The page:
The County Legislature Reminds us of its Pointlessness

A fundamental, structural pointlessness. The County Legislature isn’t a necessity. County government as an entity generally exists to carry out state laws and policies. Of its $1.1 billion budget, the legislature has discretion over how about 1/10th of it gets spent. We are lucky enough to have a reasonably competent county government that carries out the policies, programs, and standard of living that Albany and residents demand. We’re not cutting funding for things like libraries, culturals, and rat control anymore. We never should have, in the first place.

This week, the County Legislature spent many hours and taxpayer money to debate when bars should close. This is not something for which the community is clamoring; a 2:00 AM call time isn’t an issue. This was a manufactured nontroversy pulled out of the clear, blue sky by big-time developers of downtown housing. The people pushing this want to sanitize gritty city living for prospective buyers and tenants. All that talk about safety and families and domestic violence are just fronts; smokescreens. More troubling is that county government wasted time holding a lengthy public hearing about this pointless nonsense, and then took it up at its Thursday session, only to see it fail 7 – 3, with one abstention.

Powerful developer-donors hijacked the legislative agenda to push a pet project at the expense of Buffalo’s vibrant, growing hospitality industry.

It’s hard enough out here for business, the last thing we need is developers making it worse for others.

The legislature’s only mandate is to approve, reject, or make changes to the executive’s proposed budget.  Everything else is surplusage. During the dark Collins years, the legislature admirably added back Collins’ cuts to funding for programs and culturals that contribute to everyone’s quality of life. It’s a necessary check on reckless executive leadership. But is there another way to accomplish this? A cheaper, less political way? How about an appointed part-time budget commission? What about the control board, which still exists, and will exist for a longer period of time than it needed to, due to borrowing that it carried out at Collins’ insistence?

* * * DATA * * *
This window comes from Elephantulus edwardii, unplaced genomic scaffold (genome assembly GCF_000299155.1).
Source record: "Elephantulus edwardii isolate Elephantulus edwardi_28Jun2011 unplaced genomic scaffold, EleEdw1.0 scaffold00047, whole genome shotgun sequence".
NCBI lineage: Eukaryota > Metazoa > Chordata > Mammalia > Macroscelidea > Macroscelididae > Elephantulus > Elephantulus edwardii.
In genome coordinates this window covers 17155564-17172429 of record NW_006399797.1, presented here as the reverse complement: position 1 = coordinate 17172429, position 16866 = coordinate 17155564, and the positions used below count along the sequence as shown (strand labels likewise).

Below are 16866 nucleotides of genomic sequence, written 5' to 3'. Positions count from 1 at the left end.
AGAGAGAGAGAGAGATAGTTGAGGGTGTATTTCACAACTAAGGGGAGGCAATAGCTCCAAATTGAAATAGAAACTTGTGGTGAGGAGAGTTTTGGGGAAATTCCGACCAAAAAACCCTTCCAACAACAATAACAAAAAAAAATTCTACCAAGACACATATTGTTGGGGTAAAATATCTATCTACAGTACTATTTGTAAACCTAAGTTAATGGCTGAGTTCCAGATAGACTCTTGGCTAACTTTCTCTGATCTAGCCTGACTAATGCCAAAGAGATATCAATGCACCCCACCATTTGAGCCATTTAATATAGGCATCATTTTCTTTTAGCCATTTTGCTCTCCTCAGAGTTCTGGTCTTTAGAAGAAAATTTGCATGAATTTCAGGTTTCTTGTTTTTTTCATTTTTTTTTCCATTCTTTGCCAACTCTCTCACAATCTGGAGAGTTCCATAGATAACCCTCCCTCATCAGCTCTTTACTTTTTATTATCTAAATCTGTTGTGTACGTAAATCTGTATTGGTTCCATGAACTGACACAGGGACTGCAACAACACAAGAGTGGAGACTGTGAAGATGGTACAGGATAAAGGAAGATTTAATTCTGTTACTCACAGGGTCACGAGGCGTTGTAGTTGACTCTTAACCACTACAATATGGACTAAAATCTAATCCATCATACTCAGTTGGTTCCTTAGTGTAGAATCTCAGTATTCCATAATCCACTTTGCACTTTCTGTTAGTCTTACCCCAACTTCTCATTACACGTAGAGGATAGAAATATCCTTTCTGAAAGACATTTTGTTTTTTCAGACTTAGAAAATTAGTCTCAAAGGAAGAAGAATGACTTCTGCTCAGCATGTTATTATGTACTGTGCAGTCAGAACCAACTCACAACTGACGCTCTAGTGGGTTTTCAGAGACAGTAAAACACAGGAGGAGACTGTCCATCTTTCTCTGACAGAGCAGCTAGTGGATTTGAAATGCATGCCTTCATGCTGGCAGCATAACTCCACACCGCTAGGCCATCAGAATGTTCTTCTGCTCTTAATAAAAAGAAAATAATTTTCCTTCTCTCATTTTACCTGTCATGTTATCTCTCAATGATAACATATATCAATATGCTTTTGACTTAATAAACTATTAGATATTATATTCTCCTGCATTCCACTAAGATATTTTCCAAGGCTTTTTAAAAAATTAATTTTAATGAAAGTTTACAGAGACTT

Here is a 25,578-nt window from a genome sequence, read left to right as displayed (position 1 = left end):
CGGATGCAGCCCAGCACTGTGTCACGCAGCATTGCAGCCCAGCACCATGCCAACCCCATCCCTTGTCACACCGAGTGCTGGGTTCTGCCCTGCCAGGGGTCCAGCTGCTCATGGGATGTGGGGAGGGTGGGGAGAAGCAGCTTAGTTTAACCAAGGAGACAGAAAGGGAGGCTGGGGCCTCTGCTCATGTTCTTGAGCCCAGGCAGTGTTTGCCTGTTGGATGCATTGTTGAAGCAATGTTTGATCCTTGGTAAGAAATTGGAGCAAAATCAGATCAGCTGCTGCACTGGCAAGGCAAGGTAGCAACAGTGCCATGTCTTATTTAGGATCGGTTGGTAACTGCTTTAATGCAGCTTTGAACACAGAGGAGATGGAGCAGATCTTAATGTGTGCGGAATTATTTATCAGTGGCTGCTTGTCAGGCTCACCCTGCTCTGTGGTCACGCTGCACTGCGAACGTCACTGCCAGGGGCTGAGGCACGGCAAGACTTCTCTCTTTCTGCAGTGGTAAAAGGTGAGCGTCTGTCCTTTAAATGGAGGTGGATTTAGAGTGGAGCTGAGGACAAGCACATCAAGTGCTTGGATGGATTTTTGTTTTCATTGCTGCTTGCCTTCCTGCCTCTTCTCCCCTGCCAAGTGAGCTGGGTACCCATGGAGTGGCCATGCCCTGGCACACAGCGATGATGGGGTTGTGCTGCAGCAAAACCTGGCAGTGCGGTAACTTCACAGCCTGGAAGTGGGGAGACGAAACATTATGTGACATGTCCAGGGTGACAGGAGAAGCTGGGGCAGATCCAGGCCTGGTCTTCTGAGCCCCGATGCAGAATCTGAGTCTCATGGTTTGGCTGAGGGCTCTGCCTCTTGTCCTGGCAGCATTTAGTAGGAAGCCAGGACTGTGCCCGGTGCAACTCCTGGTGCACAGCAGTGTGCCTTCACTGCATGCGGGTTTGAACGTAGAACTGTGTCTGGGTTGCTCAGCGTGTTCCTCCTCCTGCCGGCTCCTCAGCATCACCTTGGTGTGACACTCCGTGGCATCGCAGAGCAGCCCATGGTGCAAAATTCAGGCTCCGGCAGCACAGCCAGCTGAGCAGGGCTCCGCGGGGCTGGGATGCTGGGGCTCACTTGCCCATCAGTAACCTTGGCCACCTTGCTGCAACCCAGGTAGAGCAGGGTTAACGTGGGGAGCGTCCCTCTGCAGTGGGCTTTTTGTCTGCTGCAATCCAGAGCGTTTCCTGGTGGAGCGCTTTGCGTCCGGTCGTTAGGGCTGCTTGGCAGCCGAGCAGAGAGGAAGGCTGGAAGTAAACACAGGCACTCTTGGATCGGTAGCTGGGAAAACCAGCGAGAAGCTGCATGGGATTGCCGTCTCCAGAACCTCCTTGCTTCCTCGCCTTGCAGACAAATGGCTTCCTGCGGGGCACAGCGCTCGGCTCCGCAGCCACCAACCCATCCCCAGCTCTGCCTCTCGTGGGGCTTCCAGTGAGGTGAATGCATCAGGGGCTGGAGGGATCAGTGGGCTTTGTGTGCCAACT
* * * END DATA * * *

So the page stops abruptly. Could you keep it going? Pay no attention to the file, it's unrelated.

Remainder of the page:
The spectacle of 11 elected, paid officials (plus staff and counsel) spending hours considering something as idiotic as restricting bar times is an insult to Erie County residents. There’s got to be a better way.

New York is overweight with governments and taxing districts. We’ve known this for a while, yet we don’t do anything about it. Efforts to abolish village governments routinely fail, underscoring that people enjoy the rhetoric of less government, but don’t really want it in practice. Right now, there is an effort underway to merge Onondaga County and city of Syracuse operations. We’ve had this debate, too. It always fails for a variety of reasons, not the least of which include prejudice and the self-interest of elected officials and their personnel.

If we want business and industry to thrive in this region, we need to make it easier for them to open and operate. Taxes, fees, red tape, and regulations are all too high and too much. We should become a national model for 21st century streamlining of government, and providing a predictable, easy-to-follow process for businesses to start up and stay open. No one’s doing that. No one’s even talking about it. Can’t we recruit some of these new hospitality companies and start-ups to head up a commission to recommend changes and modernization of our laws and regulations?

Instead, our elected county legislature is busy spending time on killing hospitality and jobs on behalf of short-sighted developers of high-end apartments.

Get with it, people. It’s not 1960 anymore.

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